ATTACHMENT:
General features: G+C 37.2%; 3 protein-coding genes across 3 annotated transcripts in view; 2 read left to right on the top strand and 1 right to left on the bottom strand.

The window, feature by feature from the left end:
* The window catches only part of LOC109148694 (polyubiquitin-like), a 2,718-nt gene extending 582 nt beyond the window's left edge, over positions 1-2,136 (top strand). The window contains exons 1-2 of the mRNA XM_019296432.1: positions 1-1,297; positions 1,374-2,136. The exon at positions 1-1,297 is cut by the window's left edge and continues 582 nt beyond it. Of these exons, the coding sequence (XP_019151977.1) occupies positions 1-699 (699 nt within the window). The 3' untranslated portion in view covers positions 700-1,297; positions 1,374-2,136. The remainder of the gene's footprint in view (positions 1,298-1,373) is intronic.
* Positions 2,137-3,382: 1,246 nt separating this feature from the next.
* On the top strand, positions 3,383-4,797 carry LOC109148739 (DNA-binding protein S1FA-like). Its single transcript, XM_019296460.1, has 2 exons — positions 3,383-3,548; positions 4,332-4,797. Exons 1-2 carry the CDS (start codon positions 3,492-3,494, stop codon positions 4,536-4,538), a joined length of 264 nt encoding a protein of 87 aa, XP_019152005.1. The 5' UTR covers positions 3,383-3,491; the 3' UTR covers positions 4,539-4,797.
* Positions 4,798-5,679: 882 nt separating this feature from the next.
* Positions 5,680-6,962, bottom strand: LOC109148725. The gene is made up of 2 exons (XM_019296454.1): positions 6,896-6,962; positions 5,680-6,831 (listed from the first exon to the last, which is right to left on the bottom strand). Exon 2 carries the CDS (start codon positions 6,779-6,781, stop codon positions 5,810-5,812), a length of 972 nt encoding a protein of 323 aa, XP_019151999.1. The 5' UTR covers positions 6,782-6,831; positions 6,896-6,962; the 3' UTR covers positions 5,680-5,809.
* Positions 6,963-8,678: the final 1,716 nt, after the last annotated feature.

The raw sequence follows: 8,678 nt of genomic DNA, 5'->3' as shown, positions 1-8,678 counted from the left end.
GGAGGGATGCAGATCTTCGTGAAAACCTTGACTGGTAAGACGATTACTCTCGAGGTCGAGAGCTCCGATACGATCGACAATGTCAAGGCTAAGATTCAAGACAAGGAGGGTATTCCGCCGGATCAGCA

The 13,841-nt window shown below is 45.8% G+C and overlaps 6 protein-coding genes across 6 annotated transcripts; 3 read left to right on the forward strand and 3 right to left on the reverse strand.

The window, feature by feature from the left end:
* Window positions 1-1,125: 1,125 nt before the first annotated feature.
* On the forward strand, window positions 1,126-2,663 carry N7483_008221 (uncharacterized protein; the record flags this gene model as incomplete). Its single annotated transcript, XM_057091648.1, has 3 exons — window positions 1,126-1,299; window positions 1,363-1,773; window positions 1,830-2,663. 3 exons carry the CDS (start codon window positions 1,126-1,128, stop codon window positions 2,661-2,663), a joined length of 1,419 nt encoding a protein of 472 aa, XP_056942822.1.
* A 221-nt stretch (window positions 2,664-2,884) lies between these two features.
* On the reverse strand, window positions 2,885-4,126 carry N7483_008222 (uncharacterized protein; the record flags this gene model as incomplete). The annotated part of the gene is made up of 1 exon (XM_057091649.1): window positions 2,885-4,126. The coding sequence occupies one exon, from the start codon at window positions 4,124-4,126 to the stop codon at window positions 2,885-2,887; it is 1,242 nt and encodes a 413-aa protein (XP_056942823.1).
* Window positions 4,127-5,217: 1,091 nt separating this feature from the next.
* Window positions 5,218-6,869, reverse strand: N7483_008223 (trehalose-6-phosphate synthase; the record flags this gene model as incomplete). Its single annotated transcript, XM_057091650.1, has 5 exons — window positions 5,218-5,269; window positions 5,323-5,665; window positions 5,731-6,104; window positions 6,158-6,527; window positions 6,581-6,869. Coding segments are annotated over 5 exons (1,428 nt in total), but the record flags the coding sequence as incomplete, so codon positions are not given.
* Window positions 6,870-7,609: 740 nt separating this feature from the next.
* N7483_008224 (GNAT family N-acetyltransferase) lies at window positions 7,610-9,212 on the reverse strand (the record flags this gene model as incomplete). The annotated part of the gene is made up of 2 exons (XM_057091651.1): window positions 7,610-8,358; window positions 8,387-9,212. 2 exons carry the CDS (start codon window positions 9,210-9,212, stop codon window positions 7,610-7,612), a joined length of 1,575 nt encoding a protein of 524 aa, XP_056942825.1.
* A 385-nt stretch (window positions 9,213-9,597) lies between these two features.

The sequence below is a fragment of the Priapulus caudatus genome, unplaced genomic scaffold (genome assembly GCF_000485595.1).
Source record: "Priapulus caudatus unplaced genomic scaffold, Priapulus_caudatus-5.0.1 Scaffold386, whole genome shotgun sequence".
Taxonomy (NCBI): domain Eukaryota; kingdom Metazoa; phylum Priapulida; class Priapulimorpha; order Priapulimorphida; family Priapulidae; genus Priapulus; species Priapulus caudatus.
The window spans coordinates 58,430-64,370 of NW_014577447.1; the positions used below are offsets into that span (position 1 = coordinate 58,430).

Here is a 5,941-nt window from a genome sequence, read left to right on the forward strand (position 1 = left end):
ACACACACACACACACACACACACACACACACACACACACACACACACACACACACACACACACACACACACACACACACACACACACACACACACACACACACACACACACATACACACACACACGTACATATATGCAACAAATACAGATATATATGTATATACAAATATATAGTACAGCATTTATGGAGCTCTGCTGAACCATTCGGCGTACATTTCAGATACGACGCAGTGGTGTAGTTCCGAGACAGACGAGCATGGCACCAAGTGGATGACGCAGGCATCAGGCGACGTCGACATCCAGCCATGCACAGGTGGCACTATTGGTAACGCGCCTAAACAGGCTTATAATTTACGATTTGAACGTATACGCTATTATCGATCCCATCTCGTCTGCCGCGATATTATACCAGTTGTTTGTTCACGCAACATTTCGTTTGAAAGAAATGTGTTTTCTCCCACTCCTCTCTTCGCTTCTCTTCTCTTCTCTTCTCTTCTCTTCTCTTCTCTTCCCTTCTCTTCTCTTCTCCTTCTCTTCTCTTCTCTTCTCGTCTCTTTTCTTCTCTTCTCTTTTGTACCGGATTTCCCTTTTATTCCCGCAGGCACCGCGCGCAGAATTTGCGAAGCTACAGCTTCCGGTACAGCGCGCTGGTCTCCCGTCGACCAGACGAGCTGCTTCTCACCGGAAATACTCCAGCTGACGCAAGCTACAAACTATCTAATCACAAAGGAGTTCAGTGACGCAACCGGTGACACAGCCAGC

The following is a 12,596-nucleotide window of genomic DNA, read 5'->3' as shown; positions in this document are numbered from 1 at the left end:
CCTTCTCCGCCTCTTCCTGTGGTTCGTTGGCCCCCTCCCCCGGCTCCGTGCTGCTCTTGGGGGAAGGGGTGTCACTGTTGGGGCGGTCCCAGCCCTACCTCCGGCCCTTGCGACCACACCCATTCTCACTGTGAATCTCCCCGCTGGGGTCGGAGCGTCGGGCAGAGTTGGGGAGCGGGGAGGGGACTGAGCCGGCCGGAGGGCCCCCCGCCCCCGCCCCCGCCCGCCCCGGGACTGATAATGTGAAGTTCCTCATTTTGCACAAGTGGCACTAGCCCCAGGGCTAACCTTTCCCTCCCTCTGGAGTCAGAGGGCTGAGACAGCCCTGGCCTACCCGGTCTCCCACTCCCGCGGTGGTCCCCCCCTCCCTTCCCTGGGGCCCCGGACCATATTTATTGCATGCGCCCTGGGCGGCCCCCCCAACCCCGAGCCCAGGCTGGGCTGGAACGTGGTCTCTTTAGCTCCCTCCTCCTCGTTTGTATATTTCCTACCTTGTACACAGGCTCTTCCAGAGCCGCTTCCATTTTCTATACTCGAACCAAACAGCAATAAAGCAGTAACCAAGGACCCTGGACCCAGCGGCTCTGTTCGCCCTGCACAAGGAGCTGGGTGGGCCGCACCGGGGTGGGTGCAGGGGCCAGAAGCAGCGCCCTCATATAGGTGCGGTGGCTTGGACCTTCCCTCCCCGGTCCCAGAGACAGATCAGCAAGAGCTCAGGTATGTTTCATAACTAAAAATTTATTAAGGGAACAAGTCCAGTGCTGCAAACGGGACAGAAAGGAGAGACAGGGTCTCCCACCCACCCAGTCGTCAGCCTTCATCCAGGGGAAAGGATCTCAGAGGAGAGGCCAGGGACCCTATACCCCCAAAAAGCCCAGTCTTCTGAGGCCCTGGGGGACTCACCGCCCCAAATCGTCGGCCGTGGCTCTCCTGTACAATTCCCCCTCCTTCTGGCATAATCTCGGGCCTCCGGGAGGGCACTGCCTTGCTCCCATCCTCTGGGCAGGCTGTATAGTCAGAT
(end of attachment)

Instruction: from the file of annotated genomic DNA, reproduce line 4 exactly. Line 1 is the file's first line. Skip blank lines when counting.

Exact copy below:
* Positions 2,137-3,382: 1,246 nt separating this feature from the next.